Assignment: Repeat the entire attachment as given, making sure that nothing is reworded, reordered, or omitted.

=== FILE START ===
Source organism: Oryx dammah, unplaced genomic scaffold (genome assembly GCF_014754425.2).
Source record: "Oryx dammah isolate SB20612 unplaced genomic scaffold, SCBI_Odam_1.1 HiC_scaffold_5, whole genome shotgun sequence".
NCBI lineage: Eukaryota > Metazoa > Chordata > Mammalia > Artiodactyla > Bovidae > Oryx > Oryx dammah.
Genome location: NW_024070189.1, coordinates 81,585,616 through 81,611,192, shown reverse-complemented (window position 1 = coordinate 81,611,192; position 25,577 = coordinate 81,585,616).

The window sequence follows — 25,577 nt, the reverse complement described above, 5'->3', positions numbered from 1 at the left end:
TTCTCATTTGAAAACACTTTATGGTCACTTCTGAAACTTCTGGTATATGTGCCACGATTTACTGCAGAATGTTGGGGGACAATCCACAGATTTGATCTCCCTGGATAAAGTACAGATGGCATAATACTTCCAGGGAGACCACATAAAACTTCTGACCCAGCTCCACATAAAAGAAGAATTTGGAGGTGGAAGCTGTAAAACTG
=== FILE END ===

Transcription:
Source organism: Oryx dammah, unplaced genomic scaffold (genome assembly GCF_014754425.2).
Source record: "Oryx dammah isolate SB20612 unplaced genomic scaffold, SCBI_Odam_1.1 HiC_scaffold_5, whole genome shotgun sequence".
NCBI lineage: Eukaryota > Metazoa > Chordata > Mammalia > Artiodactyla > Bovidae > Oryx > Oryx dammah.
Genome location: NW_024070189.1, coordinates 81,585,616 through 81,611,192, shown reverse-complemented (window position 1 = coordinate 81,611,192; position 25,577 = coordinate 81,585,616).

The window sequence follows — 25,577 nt, the reverse complement described above, 5'->3', positions numbered from 1 at the left end:
TTCTCATTTGAAAACACTTTATGGTCACTTCTGAAACTTCTGGTATATGTGCCACGATTTACTGCAGAATGTTGGGGGACAATCCACAGATTTGATCTCCCTGGATAAAGTACAGATGGCATAATACTTCCAGGGAGACCACATAAAACTTCTGACCCAGCTCCACATAAAAGAAGAATTTGGAGGTGGAAGCTGTAAAACTG